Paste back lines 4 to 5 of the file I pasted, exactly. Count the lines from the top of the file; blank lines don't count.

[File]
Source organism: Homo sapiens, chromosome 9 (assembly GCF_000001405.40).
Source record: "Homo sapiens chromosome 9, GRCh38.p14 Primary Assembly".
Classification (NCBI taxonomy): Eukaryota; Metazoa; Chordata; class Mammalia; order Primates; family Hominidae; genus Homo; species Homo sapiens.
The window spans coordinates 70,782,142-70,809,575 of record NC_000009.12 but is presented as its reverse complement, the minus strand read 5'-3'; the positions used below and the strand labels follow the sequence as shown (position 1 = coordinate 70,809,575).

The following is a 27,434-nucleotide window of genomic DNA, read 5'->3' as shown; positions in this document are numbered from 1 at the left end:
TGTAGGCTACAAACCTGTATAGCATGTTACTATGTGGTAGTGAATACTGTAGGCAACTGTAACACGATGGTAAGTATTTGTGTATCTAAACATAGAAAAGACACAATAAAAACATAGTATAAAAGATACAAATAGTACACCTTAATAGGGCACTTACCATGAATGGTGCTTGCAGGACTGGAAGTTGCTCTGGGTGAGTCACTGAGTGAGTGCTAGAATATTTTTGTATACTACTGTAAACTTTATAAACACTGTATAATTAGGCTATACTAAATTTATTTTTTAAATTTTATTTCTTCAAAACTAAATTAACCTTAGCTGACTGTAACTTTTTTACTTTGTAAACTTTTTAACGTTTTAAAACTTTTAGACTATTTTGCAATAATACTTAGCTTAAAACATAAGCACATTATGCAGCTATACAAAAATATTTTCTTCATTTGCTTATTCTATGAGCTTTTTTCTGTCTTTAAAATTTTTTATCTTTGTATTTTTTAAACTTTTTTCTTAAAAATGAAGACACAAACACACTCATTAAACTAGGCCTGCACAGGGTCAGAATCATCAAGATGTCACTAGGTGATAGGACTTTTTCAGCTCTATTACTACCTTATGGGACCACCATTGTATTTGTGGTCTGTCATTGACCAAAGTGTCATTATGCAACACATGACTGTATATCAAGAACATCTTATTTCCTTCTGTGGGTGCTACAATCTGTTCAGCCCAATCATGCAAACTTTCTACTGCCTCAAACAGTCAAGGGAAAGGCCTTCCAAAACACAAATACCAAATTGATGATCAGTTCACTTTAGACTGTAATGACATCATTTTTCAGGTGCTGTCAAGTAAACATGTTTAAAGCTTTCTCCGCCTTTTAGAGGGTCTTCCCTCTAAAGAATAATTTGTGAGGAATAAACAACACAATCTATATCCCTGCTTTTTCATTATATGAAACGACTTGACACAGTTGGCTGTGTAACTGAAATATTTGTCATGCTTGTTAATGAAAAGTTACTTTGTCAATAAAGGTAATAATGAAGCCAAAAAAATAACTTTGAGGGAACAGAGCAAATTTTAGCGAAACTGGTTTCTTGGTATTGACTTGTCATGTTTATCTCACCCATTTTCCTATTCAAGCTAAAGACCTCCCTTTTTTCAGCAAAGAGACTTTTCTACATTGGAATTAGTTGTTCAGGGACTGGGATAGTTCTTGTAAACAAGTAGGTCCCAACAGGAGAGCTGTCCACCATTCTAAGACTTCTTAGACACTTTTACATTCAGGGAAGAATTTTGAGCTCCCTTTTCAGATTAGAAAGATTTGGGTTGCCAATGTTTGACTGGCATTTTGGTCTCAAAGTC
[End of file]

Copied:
The window spans coordinates 70,782,142-70,809,575 of record NC_000009.12 but is presented as its reverse complement, the minus strand read 5'-3'; the positions used below and the strand labels follow the sequence as shown (position 1 = coordinate 70,809,575).

The following is a 27,434-nucleotide window of genomic DNA, read 5'->3' as shown; positions in this document are numbered from 1 at the left end: